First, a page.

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On-campus housing is a debacle. It’s a struggle of push and pull. It is unfair, unequal, inequitable, and honestly cruel. Our lives are so hard. But you reading this, you don’t actually have it that bad. Imagine if your roommate snored. Imagine if you couldn’t get one lick of sleep a night because of your noisy roommate. Nightmare material. See, while the Fossil Free Penn protests were going on, there was a group that deserved a space in those tents – those who were woken up by snores. I propose a solution to this problem: Penn should start a program where they isolate snoring students in Stouffer. Snoozing Snoring Stouffer! Perfect. Hopefully they won’t disturb the Wawa employees. Five Guys is probably not opened yet solely because of all these violent noises. Disgusting...
I was having a conversation with one of my many acquaintances who are so overwhelmingly in love with me that they pop the question: “Where do you live?” Why do you want to know? Do you want to bed me? It’s a personal question. I steer the conversation, because I’m really not one for hook up culture. I prefer trysts that begin with long walks and chaste conversations. You really have to get to know me before I answer questions that pertain to my soul, and it’s hard to really know me. I’m a bit of a popular loner. If they continue to probe, I always find a way to answer the question in an elusive, flirty, and honestly sexy way: “I’m a nomad, a traveler, right now I live in on-campus housing, next year I’ll live in a different on-campus housing, and after that, god only knows.” I know what they really want to hear is: “Maybe we can find a place to settle down together, start a family in one of those funky high rises.” But, like I said, I don’t move that fast.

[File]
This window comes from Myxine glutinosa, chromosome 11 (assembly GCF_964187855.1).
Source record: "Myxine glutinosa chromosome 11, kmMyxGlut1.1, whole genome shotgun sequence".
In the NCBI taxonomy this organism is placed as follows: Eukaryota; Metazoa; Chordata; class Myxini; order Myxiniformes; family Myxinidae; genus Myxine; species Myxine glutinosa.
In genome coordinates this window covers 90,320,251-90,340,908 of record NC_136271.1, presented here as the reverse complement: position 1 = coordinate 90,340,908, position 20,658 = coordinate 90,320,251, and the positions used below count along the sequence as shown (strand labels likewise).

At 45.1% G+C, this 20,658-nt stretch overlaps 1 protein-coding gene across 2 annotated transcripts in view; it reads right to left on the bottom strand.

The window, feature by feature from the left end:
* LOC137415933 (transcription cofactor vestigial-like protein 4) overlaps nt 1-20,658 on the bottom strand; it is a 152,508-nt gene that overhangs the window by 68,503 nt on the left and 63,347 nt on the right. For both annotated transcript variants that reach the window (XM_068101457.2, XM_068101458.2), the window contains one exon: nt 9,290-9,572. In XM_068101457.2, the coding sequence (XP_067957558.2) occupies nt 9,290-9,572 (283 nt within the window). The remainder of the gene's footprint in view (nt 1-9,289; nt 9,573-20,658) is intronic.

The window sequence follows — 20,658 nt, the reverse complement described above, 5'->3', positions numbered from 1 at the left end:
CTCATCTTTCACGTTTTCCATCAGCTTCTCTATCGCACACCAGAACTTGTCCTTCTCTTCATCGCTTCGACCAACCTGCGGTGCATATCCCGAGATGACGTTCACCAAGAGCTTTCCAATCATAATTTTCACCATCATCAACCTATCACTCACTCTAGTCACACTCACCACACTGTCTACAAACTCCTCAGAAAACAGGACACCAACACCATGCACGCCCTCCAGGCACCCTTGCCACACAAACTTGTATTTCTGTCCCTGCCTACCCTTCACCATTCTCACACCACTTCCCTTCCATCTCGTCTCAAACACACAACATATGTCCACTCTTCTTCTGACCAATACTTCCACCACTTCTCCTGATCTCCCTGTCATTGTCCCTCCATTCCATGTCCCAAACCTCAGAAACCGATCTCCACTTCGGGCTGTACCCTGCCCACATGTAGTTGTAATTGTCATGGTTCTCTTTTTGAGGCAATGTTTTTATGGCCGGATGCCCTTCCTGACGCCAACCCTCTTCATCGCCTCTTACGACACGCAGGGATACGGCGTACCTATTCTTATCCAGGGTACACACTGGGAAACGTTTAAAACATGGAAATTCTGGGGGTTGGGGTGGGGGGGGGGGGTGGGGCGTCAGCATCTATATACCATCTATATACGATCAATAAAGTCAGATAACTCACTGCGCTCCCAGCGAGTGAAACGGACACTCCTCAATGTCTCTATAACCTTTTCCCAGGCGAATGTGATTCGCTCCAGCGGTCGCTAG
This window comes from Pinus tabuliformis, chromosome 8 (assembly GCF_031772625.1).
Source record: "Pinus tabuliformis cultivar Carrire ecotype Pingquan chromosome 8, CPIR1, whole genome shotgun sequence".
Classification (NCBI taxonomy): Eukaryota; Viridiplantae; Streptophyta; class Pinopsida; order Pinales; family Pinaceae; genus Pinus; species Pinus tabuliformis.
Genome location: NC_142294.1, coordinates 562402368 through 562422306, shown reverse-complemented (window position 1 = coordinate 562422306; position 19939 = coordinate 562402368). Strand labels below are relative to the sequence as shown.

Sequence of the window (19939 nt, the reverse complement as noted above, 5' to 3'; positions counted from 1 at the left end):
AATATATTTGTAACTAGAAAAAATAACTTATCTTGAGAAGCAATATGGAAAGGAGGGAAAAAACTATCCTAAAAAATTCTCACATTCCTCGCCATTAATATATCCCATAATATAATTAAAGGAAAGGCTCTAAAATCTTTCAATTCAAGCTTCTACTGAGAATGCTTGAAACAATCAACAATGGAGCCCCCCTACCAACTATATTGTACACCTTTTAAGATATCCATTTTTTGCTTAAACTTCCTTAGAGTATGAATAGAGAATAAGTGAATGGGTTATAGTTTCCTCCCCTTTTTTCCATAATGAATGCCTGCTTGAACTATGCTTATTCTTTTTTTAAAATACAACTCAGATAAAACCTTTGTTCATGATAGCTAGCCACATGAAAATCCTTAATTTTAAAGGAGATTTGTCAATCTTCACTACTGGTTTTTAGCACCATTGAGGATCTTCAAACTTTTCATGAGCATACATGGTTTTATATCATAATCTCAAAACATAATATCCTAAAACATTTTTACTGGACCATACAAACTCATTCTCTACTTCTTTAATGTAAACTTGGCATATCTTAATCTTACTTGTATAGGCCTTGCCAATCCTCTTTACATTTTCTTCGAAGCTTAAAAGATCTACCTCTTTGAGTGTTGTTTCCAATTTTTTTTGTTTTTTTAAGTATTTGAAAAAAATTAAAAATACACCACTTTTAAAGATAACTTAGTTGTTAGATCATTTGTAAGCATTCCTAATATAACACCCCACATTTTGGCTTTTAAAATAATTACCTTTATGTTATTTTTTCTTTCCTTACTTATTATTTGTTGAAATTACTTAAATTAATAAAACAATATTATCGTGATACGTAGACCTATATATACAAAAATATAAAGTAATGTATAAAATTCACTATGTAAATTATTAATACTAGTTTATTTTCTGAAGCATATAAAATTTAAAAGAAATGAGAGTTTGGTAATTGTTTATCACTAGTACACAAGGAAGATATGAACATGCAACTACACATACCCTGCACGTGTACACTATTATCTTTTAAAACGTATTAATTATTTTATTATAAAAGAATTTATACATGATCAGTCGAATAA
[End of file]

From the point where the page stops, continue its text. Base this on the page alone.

A Message to the Penn Undergraduates
Last semester was full of McClelland bowl idealism. These bowls were yummy little lunches that included rice, cucumbers, carrots, popcorn chicken, and sauces. However, after students filled out the end of semester dining hall questionnaire, it was realized that there was no gratitude for these bowls. Did they really think that carrots and cucumbers were a given? Their tuition can hardly cover such expensive vegetables. Not to mention, popcorn chicken is simply luxurious when chicken nuggets are so affordable.
It happens when I least expect it. I’m definitely a sympathetic person, at times empathetic. I don’t mind being a shoulder to cry on for a friend. But I am not the empath that strangers assume me to be. Too often I find myself being a therapist for classmates, acquaintances, and complete strangers. All I have to ask is, “How are you?” and they plummet into a sob story that I couldn’t care less about. Walking back from class I learned that my classmate was forced to speak in tongues every Sunday from ages 5 to 16. The whole time I was consumed by my anger at him for stealing the armrest from me in class. A few days later on the bus another classmate told me that his fifteen year old brother tried ketamine and he doesn’t know how to tell his parents. In the bathroom, a hallmate tells me from another stall that the boy she’s in love with is in an ethically non monogamous relationship but still not interested in her. All of this leaves me thinking, “Damn! I didn’t ask for the whole story!”